How Do You Say "Lean" in Swedish?
By Dan Markovitz, Markovitz Consulting:
The McKinsey Quarterly just published an interview with Peter Gossas, the president of Stockholm-based Sandvik Materials Technology, a leading producer of advanced alloys and ceramic materials. When he was appointed president in 2003, the company was making decent profits, but hardly excelling. Mr. Gossas described the challenge this way:
How can one awaken a sleeping giant with untapped potential, make it a little leaner and hungrier, and make it realize that, even if some units are doing well, it could do a lot better? It is like awakening a fat cat sleeping in the sun.
Mr. Gossas's choice of words notwithstanding, his first step was straight out of the traditional manufacturing playbook: layoff workers and reduce costs. But he quickly found that that approach didn't work. As he explains it,
We started off by using ordinary rationalization tools such as simply reducing manpower, which usually stimulates creativity and gets the organization interested in finding more efficient ways of working.
I had believed that this would lead to a good increase in productivity, but the result was actually that productivity fell slightly. When we analyzed the result, we discovered that because the organization had been largely unchanged for many, many years, an informal structure of key operators, unbeknownst to management, had been keeping the wheels turning. When we reduced staff levels, this informal organization lost steam. Clearly, we had to try something else.
Mr. Gossas responded with a typical Toyota approach: “genchi genbutsu.” He went to the factory floor to see what was going on and to learn how the company could improve its operations:
We began with a diagnostic. I've always believed that by taking a one-hour walk through a company's manufacturing and other departments and asking some questions along the way, one can get a good idea of how it is performing. So that's what we did. We walked through, unit by unit, and evaluated strengths as well as gaps between where we were and where we should be.
Walking through the factories, finding out what his employees knew, understanding deeply what challenges they faced, and discovering solutions — this is what ultimately led to the creation of what the company calls “the SMT business system,”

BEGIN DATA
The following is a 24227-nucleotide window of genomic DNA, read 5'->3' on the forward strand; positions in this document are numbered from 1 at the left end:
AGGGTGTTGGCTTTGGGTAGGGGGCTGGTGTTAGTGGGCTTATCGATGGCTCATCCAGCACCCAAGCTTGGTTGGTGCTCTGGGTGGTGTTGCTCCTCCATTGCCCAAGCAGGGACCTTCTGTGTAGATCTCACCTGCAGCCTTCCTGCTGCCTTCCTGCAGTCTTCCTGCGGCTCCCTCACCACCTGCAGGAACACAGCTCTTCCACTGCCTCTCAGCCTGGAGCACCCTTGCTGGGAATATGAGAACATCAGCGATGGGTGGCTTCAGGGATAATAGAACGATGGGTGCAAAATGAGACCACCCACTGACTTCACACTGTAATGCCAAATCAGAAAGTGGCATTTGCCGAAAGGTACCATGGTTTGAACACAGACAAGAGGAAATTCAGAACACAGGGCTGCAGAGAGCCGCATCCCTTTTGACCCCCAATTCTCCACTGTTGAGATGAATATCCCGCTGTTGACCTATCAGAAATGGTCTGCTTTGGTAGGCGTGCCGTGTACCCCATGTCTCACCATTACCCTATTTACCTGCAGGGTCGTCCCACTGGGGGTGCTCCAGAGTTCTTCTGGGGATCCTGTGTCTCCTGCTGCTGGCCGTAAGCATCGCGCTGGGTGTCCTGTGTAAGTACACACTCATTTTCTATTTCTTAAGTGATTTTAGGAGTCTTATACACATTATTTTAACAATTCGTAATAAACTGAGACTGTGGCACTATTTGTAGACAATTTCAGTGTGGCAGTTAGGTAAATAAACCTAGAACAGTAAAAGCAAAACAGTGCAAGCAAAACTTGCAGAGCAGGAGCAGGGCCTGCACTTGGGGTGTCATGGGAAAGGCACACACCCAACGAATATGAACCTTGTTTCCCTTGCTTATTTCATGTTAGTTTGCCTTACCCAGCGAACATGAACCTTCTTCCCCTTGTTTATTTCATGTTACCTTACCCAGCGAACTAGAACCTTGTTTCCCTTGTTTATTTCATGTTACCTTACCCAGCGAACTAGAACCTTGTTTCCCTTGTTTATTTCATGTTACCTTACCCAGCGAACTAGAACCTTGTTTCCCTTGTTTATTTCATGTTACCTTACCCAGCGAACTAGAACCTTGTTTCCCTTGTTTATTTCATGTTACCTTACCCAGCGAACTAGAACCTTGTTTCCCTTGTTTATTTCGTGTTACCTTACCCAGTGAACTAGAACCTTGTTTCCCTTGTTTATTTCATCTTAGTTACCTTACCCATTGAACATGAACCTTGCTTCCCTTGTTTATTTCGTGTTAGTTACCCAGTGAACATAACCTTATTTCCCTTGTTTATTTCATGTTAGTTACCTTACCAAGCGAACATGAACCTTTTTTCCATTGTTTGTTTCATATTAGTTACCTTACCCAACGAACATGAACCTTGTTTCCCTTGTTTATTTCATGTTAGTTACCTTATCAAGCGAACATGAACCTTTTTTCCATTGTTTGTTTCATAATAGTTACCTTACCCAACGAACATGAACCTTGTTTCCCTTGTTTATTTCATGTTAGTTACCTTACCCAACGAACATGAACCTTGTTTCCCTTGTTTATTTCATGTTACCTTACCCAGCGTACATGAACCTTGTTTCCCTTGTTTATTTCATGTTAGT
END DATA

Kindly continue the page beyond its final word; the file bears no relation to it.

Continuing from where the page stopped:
. . . a fancy name for something very simpleâ€”namely, the processes for seeking ways of working that can be defined as excellent or, in other words, the continual development, by every single unit, of the very best practices in all areas.
And in a statement that echoes Katsuaki Watanabe, despite his very obvious success in the past few years, Mr. Gossas is afraid. He doesn't want the company to become complacent, even with its (very decent) status quo:
We have come some way, but we are not ready, and we never will be. That's in the nature of things. I get really nervous if managers say that their units have been very good at something for some time and are working in exactly the same way today. It's a recipe for disaster. . . We cannot afford to rest on our laurels. The challenge is to keep up momentum. The day our fourth-quarter 2005 results were published coincided with us reaching our three-year financial targets, so we arranged a photograph of the management team standing on top of a pile of gravel. But when we looked at the photo, we thought, “Yes, success should be celebrated, but, hey, this is the wrong message.” So we added five bigger piles to symbolize mountains we have yet to climb.
There are still more similarities in approach with Toyota, but what's very clear is that Mr. Gossas is a leader who is willing to implement lean in its totality. For him and for his company, lean isn't just the managerial flavor of the month designed to reduce costs. Rather, its a perspective that permeates the organization from top to bottom, and leads to constant, relentless, pursuit of excellence. Reading his interview, you get the feeling that Mr. Gossas would never get fat and satisfied if he lucked into a hot product.